It can feel a little overwhelming to tackle all these toxin culprits at once. Pick one and work on it for a week or two, then move on to another. Soon your home will be a much healthier place for you and your family!
You have probably heard that some children’s products are made from plastics containing BPA (Bisphenol A) while others are not, these are called BPA-free products.
BPA is an organic compound that is commonly found in many plastics. While not much attention had been given to BPA plastics, that has begun to change in the past few years. Several recent government issued reports have questioned the safety of using BPA in plastics, especially regarding its exposure to children.
So, is it time to throw away every plastic thing in your house, especially those items that your kids use? No, this is just not a feasible thing to do for most families, but you can take steps to ensure that most of the plastic products you buy from now on are BPA-fee, especially your child’s feeding products (bottles, sippy cups, bowls, etc.).
Check back often for new suggestions and featured products for your BPA-free family and home.
The ZRecs Guide collects information about potentially harmful chemicals in a wide range of baby products. The website allows you to search almost any product by type.
Naturemoms.com provides resources on natural family living, including an extensive review of BPA-free products for children.
Sometimes it feels like we spend a fortune on cleaning supplies. Did you know that cleaners don't have to be pricey or store-bought?
You can make many of your own cleaning products right at home. They are still effective and they contain no harsh chemicals for your family. Check back often for new homemade cleaning recipes and suggestions for your home.
This a great cleaner for use all around your home. Create your own natural and toxic-free, all-purpose cleaner by filling a spray bottle with equal parts water and white vinegar. Squeeze a lemon for a refreshing smell. Then simply shake up the mixture. Note that this cleaner is safe for most surfaces, but not granite.
Skin Deep is a safety guide to cosmetics and personal care products brought to you by researchers at the Environmental Working Group.
I love the Sunscreen Guide…who knew that only 3 out of 5 sunscreens (they tested over 1600!) either don't protect skin from sun damage or they contain hazardous chemicals?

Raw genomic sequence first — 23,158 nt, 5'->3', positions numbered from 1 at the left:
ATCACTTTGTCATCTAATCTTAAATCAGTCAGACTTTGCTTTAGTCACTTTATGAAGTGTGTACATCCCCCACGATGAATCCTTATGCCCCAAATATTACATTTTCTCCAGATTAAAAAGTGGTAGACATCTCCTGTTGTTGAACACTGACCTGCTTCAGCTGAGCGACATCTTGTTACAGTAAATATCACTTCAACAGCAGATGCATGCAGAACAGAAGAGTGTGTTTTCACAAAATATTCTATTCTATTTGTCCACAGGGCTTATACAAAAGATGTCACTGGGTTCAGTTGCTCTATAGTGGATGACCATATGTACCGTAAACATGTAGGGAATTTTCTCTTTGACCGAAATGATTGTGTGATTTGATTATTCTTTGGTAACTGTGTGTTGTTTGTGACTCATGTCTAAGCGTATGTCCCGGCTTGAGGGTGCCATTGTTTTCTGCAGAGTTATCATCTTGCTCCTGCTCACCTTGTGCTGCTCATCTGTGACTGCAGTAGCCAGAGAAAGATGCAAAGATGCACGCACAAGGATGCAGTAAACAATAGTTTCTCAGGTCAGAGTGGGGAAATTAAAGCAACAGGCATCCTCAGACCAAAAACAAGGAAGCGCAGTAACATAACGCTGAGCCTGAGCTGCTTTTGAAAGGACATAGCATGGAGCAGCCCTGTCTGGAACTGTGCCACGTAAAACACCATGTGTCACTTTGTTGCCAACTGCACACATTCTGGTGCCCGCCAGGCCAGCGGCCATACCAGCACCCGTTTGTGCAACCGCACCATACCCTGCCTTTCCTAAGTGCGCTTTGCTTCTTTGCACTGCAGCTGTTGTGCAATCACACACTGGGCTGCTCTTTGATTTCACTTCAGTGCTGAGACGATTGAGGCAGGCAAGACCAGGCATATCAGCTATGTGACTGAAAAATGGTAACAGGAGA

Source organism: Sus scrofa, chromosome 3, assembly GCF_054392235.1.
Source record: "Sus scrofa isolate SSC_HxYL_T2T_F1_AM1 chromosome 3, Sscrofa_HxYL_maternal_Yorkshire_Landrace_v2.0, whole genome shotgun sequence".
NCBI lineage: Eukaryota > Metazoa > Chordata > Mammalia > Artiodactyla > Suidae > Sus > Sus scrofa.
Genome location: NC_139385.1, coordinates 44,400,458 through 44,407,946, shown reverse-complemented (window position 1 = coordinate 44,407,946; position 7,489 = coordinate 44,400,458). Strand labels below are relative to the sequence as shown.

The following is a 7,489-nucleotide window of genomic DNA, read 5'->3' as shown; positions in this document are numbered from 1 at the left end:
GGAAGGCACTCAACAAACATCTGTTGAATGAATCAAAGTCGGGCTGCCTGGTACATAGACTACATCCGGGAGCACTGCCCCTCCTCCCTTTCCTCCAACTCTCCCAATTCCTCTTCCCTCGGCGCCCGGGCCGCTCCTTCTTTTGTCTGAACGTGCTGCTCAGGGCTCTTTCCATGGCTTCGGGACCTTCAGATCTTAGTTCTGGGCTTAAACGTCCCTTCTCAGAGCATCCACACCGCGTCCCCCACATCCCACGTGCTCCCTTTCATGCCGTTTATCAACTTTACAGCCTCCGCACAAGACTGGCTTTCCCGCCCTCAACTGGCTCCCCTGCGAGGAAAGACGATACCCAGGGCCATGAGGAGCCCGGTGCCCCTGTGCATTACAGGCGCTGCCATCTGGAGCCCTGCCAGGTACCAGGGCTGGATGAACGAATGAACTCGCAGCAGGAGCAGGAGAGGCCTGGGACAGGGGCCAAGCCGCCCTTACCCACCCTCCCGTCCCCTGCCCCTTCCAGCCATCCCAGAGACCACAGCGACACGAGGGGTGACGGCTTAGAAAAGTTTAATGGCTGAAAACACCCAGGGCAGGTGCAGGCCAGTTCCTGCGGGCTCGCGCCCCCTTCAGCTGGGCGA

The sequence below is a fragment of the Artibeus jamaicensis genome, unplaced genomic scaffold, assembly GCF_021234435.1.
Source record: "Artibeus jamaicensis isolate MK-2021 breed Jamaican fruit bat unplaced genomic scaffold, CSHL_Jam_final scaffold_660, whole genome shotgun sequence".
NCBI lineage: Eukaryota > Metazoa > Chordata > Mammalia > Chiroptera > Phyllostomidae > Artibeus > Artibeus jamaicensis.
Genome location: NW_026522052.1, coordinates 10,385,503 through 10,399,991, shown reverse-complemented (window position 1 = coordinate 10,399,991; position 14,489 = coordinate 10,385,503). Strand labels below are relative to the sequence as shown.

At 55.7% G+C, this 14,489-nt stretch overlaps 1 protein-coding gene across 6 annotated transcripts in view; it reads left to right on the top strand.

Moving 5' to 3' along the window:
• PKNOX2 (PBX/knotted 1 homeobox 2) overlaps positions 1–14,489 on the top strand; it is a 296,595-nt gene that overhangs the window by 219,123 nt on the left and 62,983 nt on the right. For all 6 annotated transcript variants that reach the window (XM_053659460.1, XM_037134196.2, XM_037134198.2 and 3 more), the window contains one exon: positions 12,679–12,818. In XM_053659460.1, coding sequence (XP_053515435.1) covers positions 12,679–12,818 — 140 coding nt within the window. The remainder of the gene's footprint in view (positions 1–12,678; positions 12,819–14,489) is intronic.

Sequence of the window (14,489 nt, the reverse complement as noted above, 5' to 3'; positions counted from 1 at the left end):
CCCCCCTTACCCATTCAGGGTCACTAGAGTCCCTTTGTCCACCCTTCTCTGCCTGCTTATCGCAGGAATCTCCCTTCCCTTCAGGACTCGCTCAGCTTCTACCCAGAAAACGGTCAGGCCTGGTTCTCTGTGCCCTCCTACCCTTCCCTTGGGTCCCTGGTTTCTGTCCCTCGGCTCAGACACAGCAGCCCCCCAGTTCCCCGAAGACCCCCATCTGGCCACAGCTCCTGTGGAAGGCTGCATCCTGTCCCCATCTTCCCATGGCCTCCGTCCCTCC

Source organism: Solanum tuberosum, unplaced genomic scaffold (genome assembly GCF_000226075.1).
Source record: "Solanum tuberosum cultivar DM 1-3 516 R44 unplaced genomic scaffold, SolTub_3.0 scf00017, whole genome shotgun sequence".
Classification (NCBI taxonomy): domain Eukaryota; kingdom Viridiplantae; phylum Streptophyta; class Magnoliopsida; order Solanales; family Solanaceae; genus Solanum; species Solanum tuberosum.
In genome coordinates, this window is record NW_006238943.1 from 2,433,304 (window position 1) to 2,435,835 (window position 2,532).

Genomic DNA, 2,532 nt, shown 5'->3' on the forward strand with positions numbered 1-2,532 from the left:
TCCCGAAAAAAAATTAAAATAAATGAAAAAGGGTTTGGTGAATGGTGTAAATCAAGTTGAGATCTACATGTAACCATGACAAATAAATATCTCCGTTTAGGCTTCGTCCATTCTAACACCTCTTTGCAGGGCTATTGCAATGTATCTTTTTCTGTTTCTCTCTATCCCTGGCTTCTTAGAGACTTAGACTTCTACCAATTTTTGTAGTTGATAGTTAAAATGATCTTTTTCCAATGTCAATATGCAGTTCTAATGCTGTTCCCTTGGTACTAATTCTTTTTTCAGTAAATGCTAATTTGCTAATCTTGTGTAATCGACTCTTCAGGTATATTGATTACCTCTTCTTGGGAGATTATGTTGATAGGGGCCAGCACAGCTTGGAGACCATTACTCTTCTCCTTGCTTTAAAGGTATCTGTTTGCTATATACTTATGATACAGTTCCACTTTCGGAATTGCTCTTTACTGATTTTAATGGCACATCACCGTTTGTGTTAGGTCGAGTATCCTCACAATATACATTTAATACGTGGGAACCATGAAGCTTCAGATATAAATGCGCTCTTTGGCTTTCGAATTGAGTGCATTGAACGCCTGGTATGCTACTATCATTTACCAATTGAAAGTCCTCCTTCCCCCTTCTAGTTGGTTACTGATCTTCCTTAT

The site also has a "What Not to Buy" section - it outlines the most toxic materials found in cosmetics/beauty products
Here's a company interested in "Protecting Planet Home." Seventh Generation creates household and personal care products that are effective and safe for the air, the surfaces, the fabrics, the pets, and the people within your living home.
Their line includes: disinfectants, baby, laundry, household cleaners, paper * supplies, feminine care and dishwashing products.
Pre-folds | Old fashion cloth diapers that must be folded around the baby and secured in place. Require a cover (see below for cover options) and come in sizes from newborn to toddler. $
Contours | Shaped to baby, also need to be secured in place and require a cover. Usually made sized but sometimes available one-size-fits-all. $$
Fitteds | Shaped to baby and fastens with Velcro or snaps, but require a cover. Made sized and as one-size-fits-all. $$-$$$$
Pockets | Cover and stay-dry liner sewn together with an opening at the back creating a “pocket” in which any desired absorbent cloth may be used, and fastens with Velcro or snaps. Made sized and as one-size-fits-all. $$$
All-in-Ones | Cover, absorbent insert, and stay dry liner sewn together and fastens with Velcro or snaps. Made sized and as one-size-fits-all. $$-$$$
Wraps | Shaped to baby and fastens with Velcro, snaps, or as a pull-on. Comes in various materials ranging from nylon, to polyurethane laminate, to wool and fleece. Made in sizes. $-$$
Wool | In various forms from hand knit or crocheted to interlock fabric. Available as pants, shorts and skirts. Made in sizes, often to specific measurements. Requires separate washing and care. $$-$$$$
Fleece | Available as covers, pants, shorts, and skirts. Made in sizes, often to specific measurements. $$
Tools of Ingenuity
Flushable Liners | Thin paper liners to be placed in the diaper and enable any solid waste to be flushed after use. $
Snappi | T-shaped rubber fastener with small teeth at each end that grip the diaper and hold it in place, used in instead of pins. (www.snappibaby.com) $
Diaper Sprayer | Small showerhead like device used to spray any solid waste off of the diaper after use. $$
$ - Low
$$ - Moderate
$$$ - High
$$$$ - Very high, special item